Is China the Supreme Leader in Bridges?
Bridge supremacy has again been claimed by China. Its CNY¥1.2 billion (USD$180 million),7,000-ft (2,135-m)-long Pingtang Bridge is being designed by the Guizhou Transportation Planning Survey and Design Academy to span the canyon of the Caodu River in the Qiannan region of the Guizhou province of China. With a main tower height of 1,076 ft (328 m), it should be the tallest in the world, according to Bentley’s description.
Civil engineers presented the design construction of the bridge at Bentley’s Year In Infrastructure 2016, where it was a finalist in the “Innovation in Bridges” category. However, it lost to a bridge design from Chile, which is being designed to overcome some of the strongest earthquakes ever recorded.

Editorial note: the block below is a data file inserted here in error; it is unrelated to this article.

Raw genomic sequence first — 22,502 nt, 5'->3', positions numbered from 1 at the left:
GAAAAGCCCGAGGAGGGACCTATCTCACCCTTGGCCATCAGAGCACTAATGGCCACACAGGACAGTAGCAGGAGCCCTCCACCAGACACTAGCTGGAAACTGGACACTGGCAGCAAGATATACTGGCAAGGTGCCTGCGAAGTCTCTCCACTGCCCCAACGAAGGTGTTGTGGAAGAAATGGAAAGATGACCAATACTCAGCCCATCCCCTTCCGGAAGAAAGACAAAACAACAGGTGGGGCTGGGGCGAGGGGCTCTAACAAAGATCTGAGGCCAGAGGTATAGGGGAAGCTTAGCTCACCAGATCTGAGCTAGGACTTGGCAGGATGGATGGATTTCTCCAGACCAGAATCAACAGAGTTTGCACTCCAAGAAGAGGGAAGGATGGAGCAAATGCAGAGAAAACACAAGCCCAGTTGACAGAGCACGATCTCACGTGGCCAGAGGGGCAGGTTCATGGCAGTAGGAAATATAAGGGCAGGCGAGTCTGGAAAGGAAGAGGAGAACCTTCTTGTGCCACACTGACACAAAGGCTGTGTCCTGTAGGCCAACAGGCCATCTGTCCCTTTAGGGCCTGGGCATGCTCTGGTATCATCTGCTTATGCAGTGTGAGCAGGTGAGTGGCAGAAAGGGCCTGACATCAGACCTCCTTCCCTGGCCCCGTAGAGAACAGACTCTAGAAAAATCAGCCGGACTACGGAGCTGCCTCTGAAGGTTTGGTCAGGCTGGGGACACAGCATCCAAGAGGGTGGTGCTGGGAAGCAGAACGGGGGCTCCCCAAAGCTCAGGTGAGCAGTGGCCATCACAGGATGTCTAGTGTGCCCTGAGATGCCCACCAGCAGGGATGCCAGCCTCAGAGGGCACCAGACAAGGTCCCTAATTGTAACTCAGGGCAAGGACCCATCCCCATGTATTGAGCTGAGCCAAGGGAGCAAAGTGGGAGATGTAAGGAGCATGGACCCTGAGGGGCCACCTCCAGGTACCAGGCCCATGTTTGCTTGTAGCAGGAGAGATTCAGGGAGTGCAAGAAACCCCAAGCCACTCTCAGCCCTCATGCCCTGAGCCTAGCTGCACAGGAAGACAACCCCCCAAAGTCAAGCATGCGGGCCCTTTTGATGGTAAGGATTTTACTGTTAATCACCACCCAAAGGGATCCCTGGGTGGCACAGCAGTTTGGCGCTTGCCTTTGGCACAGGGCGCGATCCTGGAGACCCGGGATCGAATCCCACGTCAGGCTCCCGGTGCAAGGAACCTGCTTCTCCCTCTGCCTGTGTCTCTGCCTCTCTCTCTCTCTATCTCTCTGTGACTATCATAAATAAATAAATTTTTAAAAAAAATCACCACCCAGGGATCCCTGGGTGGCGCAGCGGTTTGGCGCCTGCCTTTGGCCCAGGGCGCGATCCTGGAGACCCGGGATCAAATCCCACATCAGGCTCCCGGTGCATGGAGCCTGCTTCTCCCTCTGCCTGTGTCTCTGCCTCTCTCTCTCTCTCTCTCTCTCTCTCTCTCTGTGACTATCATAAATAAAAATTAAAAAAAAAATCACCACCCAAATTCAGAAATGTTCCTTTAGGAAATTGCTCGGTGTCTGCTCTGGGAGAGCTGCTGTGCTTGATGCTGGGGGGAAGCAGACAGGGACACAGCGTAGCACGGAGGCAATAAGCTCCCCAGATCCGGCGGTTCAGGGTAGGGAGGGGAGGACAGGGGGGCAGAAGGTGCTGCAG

The Pingtang Bridge’s three-tower design is said to offer better force-bearing advantages than a two-tower design. To do so, engineers had to overcome challenges such as structural stiffness, fatigue stress and meeting cable tower force-bearing requirements. Bentley’s RM Bridge software was used to study the effects of various cable layout schemes and tower support systems.
Supreme Leader in Bridges
However, France’s Millau Viaduct, arguably the most photogenic bridge of recent times, has its tallest tower listed at 1,125 ft (343 m), which would put the Pingtang Bridge in second place should all things stay the same by the time the Pingtang Bridge is completed. And while “world’s tallest” may be in dispute, there is no dispute about who leads in the total number of tall bridges. Of the 101 tallest bridges listed on Wikipedia, China has a whopping 66!
Looking at the “longest” category as well, a similar bridge-building propensity is apparent. Seventeen of the 20 longest bridges in the world are now in China. The Guizhou province, where the Pingtang Bridge is located, has seven of them.